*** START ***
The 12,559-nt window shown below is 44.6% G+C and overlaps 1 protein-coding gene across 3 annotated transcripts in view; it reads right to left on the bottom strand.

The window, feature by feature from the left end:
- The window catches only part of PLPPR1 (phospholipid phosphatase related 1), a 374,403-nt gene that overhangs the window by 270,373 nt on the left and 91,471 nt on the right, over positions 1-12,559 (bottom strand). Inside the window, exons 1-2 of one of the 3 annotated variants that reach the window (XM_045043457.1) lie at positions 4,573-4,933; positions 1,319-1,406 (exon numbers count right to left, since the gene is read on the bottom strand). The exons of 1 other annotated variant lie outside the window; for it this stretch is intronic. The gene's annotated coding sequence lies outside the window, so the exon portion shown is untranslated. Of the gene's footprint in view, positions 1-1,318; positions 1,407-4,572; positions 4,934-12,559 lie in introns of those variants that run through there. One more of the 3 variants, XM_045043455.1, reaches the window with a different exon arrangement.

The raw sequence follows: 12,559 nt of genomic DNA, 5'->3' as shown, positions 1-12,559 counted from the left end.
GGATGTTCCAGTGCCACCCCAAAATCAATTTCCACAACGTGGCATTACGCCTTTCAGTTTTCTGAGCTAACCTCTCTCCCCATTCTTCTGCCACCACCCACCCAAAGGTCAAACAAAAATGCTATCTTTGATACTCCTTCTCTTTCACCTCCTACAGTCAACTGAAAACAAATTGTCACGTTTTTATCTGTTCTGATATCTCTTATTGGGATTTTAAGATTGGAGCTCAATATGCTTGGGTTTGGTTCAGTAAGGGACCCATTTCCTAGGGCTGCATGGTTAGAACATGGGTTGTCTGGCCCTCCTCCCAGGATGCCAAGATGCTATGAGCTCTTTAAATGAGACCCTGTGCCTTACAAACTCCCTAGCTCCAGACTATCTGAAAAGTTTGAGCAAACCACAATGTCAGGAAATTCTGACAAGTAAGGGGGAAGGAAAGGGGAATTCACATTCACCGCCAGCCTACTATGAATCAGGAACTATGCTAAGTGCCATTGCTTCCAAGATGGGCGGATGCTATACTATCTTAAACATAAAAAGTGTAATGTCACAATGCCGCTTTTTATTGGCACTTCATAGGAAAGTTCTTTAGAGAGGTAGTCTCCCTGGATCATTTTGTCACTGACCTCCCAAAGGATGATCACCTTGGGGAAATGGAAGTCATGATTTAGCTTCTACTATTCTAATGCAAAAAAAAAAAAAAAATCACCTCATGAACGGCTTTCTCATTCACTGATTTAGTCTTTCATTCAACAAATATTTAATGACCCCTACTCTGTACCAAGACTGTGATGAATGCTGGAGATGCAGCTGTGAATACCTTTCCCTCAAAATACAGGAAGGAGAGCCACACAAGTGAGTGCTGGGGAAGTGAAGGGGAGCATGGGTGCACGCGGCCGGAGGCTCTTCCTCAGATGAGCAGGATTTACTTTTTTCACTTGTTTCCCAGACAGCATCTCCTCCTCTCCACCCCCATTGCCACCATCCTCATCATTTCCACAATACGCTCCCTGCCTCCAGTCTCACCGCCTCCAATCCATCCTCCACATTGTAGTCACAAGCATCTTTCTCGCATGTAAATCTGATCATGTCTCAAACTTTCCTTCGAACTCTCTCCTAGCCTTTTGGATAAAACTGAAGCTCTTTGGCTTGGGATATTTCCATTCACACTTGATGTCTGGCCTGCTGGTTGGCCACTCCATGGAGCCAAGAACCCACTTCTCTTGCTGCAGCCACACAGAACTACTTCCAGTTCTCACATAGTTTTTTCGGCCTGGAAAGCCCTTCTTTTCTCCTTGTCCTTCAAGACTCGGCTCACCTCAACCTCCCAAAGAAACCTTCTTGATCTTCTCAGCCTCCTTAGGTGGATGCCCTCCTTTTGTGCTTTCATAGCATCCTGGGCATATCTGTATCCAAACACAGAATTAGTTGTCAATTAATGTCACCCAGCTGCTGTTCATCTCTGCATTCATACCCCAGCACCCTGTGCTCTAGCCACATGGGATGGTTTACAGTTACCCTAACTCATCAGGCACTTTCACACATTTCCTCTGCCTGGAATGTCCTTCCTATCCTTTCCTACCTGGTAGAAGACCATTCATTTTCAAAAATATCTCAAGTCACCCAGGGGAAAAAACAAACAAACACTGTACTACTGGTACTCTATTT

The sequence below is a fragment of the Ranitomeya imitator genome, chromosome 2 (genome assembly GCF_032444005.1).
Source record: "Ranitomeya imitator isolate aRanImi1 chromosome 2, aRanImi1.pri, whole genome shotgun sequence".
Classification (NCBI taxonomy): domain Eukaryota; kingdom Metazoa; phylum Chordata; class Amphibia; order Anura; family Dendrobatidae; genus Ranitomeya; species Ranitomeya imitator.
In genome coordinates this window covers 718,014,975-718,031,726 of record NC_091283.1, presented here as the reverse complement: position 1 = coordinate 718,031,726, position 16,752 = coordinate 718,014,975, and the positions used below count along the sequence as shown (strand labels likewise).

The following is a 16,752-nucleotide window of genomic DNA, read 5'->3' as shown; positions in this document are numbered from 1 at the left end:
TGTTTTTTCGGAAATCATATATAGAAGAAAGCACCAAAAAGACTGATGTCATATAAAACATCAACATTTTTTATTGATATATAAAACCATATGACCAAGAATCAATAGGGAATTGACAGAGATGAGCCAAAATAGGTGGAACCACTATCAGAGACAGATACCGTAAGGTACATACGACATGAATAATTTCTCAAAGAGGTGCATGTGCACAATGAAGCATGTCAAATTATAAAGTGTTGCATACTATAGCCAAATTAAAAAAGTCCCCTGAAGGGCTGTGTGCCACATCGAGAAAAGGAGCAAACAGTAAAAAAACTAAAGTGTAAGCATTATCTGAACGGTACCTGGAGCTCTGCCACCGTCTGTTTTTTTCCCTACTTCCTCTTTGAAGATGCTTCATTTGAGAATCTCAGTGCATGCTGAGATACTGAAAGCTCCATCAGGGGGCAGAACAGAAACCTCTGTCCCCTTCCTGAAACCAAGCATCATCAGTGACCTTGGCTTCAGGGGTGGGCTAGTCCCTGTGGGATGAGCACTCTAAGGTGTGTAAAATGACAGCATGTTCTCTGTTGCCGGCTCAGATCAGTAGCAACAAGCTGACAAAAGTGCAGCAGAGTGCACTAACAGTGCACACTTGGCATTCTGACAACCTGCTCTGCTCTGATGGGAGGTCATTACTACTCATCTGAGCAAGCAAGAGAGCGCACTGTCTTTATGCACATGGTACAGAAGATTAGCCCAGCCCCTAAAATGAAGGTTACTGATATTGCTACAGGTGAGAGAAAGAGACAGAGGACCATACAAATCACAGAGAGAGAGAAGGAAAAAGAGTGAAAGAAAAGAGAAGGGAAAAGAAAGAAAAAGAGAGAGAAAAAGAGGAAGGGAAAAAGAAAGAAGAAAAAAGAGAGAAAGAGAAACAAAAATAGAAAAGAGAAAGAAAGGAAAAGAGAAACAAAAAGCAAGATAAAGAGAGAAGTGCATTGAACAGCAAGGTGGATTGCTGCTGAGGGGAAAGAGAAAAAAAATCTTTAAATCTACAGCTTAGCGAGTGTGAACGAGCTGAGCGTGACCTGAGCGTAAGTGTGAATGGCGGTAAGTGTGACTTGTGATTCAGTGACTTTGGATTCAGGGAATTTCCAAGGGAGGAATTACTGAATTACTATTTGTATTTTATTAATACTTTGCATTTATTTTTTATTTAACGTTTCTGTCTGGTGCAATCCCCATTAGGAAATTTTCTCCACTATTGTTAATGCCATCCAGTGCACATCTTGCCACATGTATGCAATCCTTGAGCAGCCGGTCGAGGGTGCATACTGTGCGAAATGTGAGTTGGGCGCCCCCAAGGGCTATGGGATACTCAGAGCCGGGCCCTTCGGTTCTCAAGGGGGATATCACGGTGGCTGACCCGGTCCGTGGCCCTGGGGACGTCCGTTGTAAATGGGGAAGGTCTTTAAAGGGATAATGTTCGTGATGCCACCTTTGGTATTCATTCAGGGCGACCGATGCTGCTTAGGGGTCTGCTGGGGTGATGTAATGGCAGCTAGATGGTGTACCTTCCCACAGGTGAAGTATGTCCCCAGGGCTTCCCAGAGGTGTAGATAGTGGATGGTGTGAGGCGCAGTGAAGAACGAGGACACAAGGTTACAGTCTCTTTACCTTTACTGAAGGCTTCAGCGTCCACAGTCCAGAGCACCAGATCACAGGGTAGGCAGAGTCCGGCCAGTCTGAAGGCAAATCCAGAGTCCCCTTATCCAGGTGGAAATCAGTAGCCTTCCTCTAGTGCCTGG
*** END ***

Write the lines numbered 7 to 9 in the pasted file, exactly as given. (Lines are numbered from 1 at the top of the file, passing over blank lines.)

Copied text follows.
Source record: "Ranitomeya imitator isolate aRanImi1 chromosome 2, aRanImi1.pri, whole genome shotgun sequence".
Classification (NCBI taxonomy): domain Eukaryota; kingdom Metazoa; phylum Chordata; class Amphibia; order Anura; family Dendrobatidae; genus Ranitomeya; species Ranitomeya imitator.
In genome coordinates this window covers 718,014,975-718,031,726 of record NC_091283.1, presented here as the reverse complement: position 1 = coordinate 718,031,726, position 16,752 = coordinate 718,014,975, and the positions used below count along the sequence as shown (strand labels likewise).